Queen Elizabeth Stashed Millions in Offshore Tax Havens: Paradise Papers

The Queen of England allegedly stashed her money in tax-free havens abroad. Reuters

Queen Elizabeth's estate reportedly invested at least $13.1 million into offshore tax-sheltered funds located in the Cayman Islands and Bermuda, prompting Labour Party leaders and anti-monarchists to demand an investigation into Her Royal Highness's finances.

The queen's private fund, The Duchy of Lancaster, invested just under $10 million and became a limited partner of The Cayman Islands' "Dover Street VI Fund" in 2005. The duchy also invested close to $5 million into nontaxable funds in Bermuda, according to documents released as part of a global investigation called "The Paradise Papers."

Together, The Queen is dodging nearly $15 million in taxes on her $680 million duchy—and British politicians are livid.

"Anybody who is putting money into tax havens should do two things: not just apologize for it, but recognize what it does to our society," Labour Party leader Jeremy Corbyn said.

His colleague, Member of Parliament Margaret Hodge, reserved her anger for the queen's advisers. "It is so obvious that if you are looking after the money of the monarchy that you've got to be cleaner than clean, and you must never go near the dirty world of tax avoidance or making money in dubious ways," she said.

Corbyn insisted on a full investigation into the queen's offshore tax havens. Prime Minister Theresa May of the Conservative Party told reporters that an investigation is underway.

Anti-monarchist groups are taking a hard-line view and blaming the queen herself.

"The queen is responsible for her investments; she should have instructed her advisers to ensure her money was invested ethically and that there was no tax-dodging involved," said Graham Smith, CEO of The Republic Campaign, which seeks to replace the monarchy with an elected head of state. "The queen's personal wealth and investments mean she has a direct interest in government decisions about tax. Yet we have no way of knowing if undue influence has been used by the royal household to protect these investments."

It's not as if Her Majesty is hurting for money. Queen Elizabeth receives $97 million each year in tariff-free money funded by British taxpayers. But one of her offshore investments has generated particular controversy and embarrassment for the royal family.

Documents reveal that a percentage of the queen's tax-sheltered money was invested in a rent-to-own company that supplied household goods like TVs and washing machines to poor consumers at very high interest rates. In October, British regulators fined the firm, called BrightHouse, $20 million for overcharging customers and purposely targeting customers with mental health problems and learning disabilities.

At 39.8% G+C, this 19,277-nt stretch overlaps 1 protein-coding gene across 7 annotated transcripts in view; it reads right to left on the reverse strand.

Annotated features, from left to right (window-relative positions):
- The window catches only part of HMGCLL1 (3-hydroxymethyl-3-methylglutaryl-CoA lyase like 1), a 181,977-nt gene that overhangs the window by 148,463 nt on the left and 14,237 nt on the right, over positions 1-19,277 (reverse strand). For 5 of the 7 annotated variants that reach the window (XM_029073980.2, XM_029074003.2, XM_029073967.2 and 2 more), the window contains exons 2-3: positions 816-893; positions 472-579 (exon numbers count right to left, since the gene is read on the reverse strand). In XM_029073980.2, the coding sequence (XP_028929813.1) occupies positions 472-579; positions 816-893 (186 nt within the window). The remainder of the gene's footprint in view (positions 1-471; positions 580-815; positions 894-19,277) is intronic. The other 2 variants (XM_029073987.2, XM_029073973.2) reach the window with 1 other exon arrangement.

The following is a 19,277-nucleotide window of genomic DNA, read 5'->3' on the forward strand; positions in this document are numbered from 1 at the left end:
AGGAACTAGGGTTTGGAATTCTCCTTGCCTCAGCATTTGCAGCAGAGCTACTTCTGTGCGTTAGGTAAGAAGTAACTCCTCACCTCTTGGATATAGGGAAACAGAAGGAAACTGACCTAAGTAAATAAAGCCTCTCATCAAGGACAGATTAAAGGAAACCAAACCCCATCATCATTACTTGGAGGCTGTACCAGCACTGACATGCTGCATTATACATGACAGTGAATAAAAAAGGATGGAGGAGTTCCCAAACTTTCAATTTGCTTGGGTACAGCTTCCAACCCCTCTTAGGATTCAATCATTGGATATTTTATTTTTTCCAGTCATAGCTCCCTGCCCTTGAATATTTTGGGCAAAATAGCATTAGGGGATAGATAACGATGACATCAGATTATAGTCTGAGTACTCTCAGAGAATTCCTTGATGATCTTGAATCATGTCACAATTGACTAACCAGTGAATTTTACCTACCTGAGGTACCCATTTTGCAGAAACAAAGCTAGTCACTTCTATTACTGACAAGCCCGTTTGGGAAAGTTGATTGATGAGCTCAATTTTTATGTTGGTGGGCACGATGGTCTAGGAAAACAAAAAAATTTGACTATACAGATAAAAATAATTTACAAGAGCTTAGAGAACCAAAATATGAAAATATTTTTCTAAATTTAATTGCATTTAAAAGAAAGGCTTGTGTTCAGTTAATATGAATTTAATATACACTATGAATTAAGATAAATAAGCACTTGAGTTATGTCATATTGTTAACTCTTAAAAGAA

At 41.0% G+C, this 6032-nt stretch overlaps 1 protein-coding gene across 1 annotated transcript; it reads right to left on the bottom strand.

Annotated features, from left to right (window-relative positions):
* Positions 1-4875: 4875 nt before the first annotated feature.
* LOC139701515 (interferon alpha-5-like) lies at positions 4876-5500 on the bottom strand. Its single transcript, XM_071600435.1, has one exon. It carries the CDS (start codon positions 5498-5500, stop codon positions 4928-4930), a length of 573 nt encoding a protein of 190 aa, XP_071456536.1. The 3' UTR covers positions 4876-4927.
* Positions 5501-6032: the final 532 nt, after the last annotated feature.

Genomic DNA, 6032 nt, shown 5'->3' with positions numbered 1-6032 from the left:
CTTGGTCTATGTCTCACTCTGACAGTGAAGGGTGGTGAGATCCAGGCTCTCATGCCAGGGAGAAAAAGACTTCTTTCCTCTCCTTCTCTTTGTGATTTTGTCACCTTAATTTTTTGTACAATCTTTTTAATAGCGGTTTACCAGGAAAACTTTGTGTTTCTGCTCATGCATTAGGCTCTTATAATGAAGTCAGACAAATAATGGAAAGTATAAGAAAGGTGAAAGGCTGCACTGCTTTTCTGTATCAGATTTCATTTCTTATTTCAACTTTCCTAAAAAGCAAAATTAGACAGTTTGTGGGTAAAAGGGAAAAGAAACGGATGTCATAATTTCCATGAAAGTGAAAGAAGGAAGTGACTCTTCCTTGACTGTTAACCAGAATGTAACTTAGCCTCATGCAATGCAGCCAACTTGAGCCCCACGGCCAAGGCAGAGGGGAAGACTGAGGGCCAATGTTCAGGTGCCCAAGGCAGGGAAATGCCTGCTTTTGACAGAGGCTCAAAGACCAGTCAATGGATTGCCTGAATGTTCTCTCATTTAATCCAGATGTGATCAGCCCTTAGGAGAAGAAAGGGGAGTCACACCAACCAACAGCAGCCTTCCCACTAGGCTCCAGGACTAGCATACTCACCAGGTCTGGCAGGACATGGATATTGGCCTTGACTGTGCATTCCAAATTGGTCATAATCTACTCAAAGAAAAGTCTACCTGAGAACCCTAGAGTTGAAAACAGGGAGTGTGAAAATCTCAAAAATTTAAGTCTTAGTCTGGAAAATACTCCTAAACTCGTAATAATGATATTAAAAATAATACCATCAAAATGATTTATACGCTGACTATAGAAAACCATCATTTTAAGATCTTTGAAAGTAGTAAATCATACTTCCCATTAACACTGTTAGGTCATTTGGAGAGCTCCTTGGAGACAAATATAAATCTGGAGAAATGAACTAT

Representatives of the queen's estate said that all investments were legal and that less than 1 percent of the funds were held in the Cayman Islands. The queen does not personally manage the portfolio and voluntarily pays taxes on income she earns from the estate.

Queen Elizabeth II stashed away £millions overseas, while some of her people are sleeping rough on the streets in the cold. #ParadisePapers

— Nadeem Ahmed (@Muqadaam) November 5, 2017

The queen's estate, a private fund known as the Duchy of Lancaster, is worth about $680 million. Queen Elizabeth, who also holds the title of Duke of Lancaster, earned $25 million from the fund last year.

The duchy was created in 1265 by the Duke of Lancaster to provide the monarch of England with a salary beyond the annual sovereign grant of $97 million in tax-free income. It is managed by a group of advisers and is a diversified portfolio of land, property and other assets. The offshore investments were previously undisclosed.

The Queen’s personal investments mean she has a direct interest in government decisions about tax. #ParadisePapers https://t.co/U2a4Ni9Xy3

— Republic (@RepublicStaff) November 6, 2017

The papers revealed information about companies and people who have sheltered wealth in the secretive tax havens of Britain's offshore empires. U.S. Commerce Secretary Wilbur Ross was snared by the papers for doing business with a close relative of Russian President Vladimir Putin.

My neighbours will go to work today and pay taxes like the rest of us while Tories let the super-rich continue tax dodging. #ParadisePapers pic.twitter.com/o7FmpsFdlV

— John McDonnell MP (@johnmcdonnellMP) November 6, 2017